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City Council approves closing lanes of Main Street in effort to boost COVID-bit businesses

The closures will begin later this month and extend to September. City officials said if the closures are not bringing more foot traffic into shops and restaurants after 30 days, they can pull traffic-control barricades and return Main Street to normal.
Longmont City Council on Tuesday approved a plan to close a lane of Main Street in each direction and eliminate on-street parking between Third and Sixth avenues to try and boost businesses impacted by the coronavirus pandemic. (Photo by Macie May)

The Longmont Main Street experiment begins.

City Council on Tuesday night unanimously agreed to close a lane of Main Street in either direction between Third and Sixth avenues, saying it could help revive downtown businesses choked by COVID-19 closures and restrictions.

“I do think it’s worth a try,” Councilwoman Polly Christensen said. “At least give it to the end of September. We have to do something to help people.”

Council signed off on the plan by approving an intergovernmental agreement between Longmont and the Colorado Department of Transportation for a special use permit for restaurant and retail use of Main Street, which is U.S. 287.

The closures will begin July 6, according to a news release from the Longmont Downtown Development Authority, and will extend to September. City officials said if the closures are not bringing more foot traffic into shops and restaurants after 30 days, they can pull traffic-control barricades and return Main Street to normal.

“We will take 30 days and if anything happens, if this falls on its face, we can … remove the barricades,” said Phil Greenwald, Longmont’s transportation planning manager.

The governing board of the Longmont Downtown Development Authority approved the lane-closure idea last week, claiming it would allow shops and restaurants to expand outside into the street to meet social distancing requirements. Officials said other cities are trying the same method to breathe life back into failing businesses.

Something has to be done quickly to save the downtown during the COVID-19 era, LDDA officials said.

“We’ve experienced sudden shuttering of many of our local businesses,” said Chris McGilvray, vice chairperson of the Downtown Development Authority board. He also is chair of the Longmont Area Chamber of Commerce board.

Downtown — the largest concentration of locally owned businesses in Longmont — is being hit especially hard, he said.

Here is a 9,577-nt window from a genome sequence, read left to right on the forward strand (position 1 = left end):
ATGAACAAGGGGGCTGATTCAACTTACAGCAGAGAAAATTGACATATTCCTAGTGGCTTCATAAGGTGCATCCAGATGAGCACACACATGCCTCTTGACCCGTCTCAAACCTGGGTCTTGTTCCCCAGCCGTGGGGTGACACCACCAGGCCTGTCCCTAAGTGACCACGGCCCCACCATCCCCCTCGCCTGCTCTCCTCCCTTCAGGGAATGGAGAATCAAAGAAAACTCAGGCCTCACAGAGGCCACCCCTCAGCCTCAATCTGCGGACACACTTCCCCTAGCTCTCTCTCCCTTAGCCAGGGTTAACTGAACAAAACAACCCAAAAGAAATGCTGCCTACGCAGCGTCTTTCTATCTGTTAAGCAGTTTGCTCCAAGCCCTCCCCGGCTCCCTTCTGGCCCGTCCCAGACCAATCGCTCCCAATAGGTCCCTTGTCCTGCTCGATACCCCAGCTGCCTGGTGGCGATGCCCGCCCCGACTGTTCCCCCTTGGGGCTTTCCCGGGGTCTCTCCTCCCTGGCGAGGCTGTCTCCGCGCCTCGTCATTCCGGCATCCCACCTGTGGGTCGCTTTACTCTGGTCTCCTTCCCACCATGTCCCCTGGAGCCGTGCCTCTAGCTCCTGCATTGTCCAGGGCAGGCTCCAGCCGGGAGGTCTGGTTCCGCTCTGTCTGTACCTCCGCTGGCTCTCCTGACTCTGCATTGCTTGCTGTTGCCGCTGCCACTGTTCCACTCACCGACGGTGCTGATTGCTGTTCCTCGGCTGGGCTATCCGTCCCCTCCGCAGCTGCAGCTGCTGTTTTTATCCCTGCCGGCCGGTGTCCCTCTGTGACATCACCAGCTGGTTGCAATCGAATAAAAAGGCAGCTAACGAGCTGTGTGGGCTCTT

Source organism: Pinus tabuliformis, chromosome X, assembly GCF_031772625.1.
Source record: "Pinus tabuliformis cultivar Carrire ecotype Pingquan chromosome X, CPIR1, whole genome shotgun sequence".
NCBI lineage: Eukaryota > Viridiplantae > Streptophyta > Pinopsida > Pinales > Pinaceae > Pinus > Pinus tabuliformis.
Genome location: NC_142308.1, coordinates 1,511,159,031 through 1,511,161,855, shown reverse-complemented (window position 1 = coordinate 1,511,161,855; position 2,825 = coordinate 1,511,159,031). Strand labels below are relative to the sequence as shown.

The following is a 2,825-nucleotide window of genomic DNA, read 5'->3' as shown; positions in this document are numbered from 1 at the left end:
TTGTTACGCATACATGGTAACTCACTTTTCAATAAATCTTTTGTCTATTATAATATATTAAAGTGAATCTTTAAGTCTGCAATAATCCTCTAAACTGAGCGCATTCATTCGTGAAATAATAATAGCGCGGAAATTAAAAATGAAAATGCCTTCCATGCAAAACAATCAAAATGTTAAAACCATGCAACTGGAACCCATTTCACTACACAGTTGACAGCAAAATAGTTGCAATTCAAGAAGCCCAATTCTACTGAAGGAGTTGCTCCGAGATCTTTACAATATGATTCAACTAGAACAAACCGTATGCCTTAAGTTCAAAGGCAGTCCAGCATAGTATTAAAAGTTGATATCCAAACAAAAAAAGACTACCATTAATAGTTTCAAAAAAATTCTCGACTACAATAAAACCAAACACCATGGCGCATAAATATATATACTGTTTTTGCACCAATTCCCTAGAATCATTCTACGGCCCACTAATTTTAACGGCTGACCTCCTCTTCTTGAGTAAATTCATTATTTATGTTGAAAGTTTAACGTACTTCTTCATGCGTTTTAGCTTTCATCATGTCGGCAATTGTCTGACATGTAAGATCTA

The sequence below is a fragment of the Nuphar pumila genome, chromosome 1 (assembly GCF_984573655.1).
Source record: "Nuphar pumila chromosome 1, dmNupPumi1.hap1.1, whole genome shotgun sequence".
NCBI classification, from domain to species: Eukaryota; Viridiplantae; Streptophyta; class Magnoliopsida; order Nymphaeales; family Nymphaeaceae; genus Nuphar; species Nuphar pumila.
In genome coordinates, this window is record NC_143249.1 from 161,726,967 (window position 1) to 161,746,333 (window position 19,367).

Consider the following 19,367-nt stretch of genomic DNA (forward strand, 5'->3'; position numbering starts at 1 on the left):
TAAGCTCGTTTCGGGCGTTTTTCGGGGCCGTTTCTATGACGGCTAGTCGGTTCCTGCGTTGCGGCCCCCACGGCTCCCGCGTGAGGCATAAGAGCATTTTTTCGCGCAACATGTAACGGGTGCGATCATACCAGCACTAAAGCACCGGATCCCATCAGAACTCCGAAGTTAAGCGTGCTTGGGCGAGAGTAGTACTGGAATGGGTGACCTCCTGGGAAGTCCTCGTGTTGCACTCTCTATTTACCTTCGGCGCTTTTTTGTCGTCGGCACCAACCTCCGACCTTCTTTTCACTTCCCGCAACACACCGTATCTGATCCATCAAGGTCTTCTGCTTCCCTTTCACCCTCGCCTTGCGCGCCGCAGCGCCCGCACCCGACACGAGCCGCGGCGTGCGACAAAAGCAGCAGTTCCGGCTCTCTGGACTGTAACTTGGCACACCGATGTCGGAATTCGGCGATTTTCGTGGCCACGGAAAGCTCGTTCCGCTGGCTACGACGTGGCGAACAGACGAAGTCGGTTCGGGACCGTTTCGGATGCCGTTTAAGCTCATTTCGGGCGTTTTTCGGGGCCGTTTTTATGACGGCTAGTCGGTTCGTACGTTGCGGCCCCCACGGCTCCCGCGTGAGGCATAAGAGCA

Shutting down one of Main Street’s southbound lanes and one its northbound lanes — while also eliminating curbside parking alongside the closed lanes — would increase foot traffic. “It would encourage us to slow down, hopefully, and buy stuff,” McGilvray said.

“Let’s give it a shot,” added Kimberlee McKee, executive director of the LDDA. “A rising tide will lift all ships. We won’t know if this works unless we try.”

The expanded outdoor space also can allow businesses to conduct meetings, classes and gatherings, while still maintaining social distancing protocols, the Longmont DDA stated in its Wednesday news release. "As part of its certified Colorado Creative District designation, LDDA will also be partnering with ArtWalk to enhance this area with creative activities and artwork".

McKee, in the release stated, “The community has asked for Main Street to be a pedestrian mall for years. With the governor's Can Do Community Challenge, we feel this is an innovative way to reuse public spaces and help businesses thrive in a world of social distancing. Based on public health recommendations and consumer confidence, increased outdoor options enhance the safety and comfort of the community and expands the way we do business in Longmont.”

But Haydn Peacock, co-owner of the downtown Chinese Medicine Clinic at 385 Main St., said eliminating parking spaces would choke businesses like his.

“This proposal is going to cause chaos downtown,” Peacock said.

A number of respondents to a Longmont Downtown Development survey on the idea expressed similar concerns, but the majority of the 48 who participated favored the idea. 

In addition to closing lanes and eliminating parking, the plan also impacts Regional Transportation District bus stops. RTD on Tuesday announced plans to close several stops Monday through Oct. 3 to make way for the extended outdoor business and seating areas. 

Affected stops are northbound at Main Street and Third, Fourth, Fifth, Sixth and Eighth avenues, and southbound at Main and Sixth. Alternate boarding for the northbound routes will be on Kimbark Avenue, while southbound route boarding will be at a temporary stop on Coffman Street between Sixth and Fifth avenues, according to RTD.